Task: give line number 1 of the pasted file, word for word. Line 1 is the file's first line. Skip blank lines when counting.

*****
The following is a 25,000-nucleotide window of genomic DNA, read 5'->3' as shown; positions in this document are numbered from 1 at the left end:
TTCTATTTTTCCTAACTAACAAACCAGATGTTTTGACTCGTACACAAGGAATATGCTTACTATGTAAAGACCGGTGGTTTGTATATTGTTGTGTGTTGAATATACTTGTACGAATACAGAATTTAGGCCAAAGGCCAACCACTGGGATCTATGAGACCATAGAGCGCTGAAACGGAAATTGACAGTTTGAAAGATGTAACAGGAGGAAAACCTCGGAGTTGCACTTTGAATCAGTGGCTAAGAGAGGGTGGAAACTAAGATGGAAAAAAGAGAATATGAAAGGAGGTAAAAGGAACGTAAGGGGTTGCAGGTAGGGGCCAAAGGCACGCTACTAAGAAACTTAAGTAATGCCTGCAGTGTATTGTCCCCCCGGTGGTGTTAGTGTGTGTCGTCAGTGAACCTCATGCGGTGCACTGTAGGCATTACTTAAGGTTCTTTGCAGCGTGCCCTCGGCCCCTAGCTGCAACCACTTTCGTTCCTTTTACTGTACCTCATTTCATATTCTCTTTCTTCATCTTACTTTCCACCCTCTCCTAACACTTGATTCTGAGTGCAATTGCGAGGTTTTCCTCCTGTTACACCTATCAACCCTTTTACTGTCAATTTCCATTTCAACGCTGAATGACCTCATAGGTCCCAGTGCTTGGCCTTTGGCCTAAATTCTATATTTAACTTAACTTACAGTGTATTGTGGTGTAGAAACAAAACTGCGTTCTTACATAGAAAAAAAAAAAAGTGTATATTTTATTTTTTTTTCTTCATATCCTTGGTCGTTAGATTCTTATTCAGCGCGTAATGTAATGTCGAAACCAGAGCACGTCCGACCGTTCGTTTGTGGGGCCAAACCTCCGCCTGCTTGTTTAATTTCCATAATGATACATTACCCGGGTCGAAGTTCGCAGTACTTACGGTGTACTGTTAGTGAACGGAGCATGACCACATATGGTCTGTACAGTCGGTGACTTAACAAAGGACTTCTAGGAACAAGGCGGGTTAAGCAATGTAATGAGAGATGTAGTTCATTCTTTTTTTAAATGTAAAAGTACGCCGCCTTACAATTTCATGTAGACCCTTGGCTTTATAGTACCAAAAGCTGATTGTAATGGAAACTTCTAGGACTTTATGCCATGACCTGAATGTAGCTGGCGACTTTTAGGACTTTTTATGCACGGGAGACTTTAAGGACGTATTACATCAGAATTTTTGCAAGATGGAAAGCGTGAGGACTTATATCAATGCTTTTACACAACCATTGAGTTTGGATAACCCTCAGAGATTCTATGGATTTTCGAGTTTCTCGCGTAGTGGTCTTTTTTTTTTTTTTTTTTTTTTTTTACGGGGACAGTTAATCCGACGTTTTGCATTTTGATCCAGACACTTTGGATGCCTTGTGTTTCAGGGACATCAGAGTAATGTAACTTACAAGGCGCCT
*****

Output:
The following is a 25,000-nucleotide window of genomic DNA, read 5'->3' as shown; positions in this document are numbered from 1 at the left end: